Trigeminal Nerves

“And the doors shall be shut in the street; when the sound of the grinding is low, and one shall rise up at the voice of a bird, and all the daughters of music shall be brought low;” – Ecclesiastes 12: 4













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1.  The Bible seemingly associates grinding teeth with sleeping well; when the grinding stops – the person is awoken easily…

  • Strong’s #2913: tachanah (pronounced takh-an-aw’) from 2912; a hand mill; hence (figuratively) chewing:–grinding 1

2.  When you grind your teeth, you are stimulating your trigeminal nerve (it is the nerve that enables you to chew, bite, swallow and connects your molars to the brain)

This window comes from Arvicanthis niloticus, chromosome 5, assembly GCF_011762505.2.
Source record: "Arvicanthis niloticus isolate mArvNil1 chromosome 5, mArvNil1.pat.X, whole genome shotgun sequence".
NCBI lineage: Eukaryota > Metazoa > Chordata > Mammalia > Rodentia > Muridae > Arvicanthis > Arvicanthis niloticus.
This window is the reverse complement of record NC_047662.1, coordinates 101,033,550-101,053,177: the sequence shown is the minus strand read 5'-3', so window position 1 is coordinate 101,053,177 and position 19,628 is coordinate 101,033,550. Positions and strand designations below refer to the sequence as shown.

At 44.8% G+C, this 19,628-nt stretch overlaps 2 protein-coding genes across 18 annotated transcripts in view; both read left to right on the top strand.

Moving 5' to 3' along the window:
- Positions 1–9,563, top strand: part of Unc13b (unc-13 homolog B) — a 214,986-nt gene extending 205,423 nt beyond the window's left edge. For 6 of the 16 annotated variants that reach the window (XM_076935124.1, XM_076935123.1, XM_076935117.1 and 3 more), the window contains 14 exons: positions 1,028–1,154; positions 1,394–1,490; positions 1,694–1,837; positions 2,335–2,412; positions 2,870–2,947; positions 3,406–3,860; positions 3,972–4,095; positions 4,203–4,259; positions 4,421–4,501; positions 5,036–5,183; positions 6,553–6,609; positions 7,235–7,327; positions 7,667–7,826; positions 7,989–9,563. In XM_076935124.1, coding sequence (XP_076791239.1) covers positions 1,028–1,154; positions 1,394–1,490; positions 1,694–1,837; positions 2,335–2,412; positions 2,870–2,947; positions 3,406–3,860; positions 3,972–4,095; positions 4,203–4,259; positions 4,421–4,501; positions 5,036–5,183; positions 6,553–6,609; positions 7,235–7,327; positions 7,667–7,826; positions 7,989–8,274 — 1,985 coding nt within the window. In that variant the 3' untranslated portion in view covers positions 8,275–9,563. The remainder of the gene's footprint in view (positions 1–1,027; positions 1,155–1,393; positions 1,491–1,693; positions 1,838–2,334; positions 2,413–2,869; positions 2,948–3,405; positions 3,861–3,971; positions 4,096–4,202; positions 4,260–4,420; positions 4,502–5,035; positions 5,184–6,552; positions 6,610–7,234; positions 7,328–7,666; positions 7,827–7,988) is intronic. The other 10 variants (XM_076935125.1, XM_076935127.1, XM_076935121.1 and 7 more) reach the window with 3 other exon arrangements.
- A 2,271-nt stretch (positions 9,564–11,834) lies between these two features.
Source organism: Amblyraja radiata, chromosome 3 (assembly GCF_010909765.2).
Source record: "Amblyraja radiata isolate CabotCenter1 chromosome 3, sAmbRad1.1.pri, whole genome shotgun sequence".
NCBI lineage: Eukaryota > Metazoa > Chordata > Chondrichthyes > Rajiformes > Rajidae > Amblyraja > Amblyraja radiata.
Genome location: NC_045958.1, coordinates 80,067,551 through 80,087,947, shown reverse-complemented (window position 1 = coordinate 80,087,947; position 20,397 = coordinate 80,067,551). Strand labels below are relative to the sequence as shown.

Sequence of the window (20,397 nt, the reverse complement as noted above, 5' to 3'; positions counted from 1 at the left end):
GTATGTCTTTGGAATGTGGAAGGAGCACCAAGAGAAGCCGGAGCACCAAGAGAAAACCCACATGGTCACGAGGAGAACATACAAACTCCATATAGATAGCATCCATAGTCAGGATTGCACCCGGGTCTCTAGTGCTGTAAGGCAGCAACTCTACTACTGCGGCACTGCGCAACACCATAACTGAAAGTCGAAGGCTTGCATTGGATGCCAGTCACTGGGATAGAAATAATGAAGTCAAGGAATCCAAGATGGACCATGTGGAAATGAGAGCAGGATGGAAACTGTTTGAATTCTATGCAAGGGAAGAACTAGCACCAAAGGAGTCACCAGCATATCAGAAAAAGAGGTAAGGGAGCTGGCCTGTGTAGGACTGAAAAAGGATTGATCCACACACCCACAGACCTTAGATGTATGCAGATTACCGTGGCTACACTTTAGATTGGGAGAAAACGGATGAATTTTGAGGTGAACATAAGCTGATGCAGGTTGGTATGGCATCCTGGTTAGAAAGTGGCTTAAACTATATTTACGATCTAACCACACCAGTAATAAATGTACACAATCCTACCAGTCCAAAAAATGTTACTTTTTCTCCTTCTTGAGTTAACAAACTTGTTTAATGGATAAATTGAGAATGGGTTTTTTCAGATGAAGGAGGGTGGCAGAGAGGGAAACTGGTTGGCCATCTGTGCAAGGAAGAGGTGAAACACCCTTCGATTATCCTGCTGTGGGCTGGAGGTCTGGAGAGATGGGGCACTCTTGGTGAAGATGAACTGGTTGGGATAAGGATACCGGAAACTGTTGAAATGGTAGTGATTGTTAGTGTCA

• The interesting part is that the trigeminal nerve feeds from the brain by a large sensory root and a smaller motor root coming out of the “Pons” at its junction with the “Middle Cerebral Peduncle”
  • “Pons” means “bridge” in Latin, and the Pons functions as a bridge between different parts of the brain. It also controls sleep and consciousness, breathing, bladder control, hearing, equilibrium, taste, swallowing, eye movement and the secretion of saliva and tears. 2

3.  Just in the past decade, scientists have really connected this part of the brain to sleep disorders (they also have connected this part of the brain to dopamine problems associated with Parkinson’s Disease)

  • An Orthodontists named Jack Cuozzo has patented a device that stimulates the trigeminal nerve via the molars – and sure enough, it seems to address quite well sleep disorders 3

4.  The Bible is remarkably accurate in connecting the grinding of teeth with better sleep.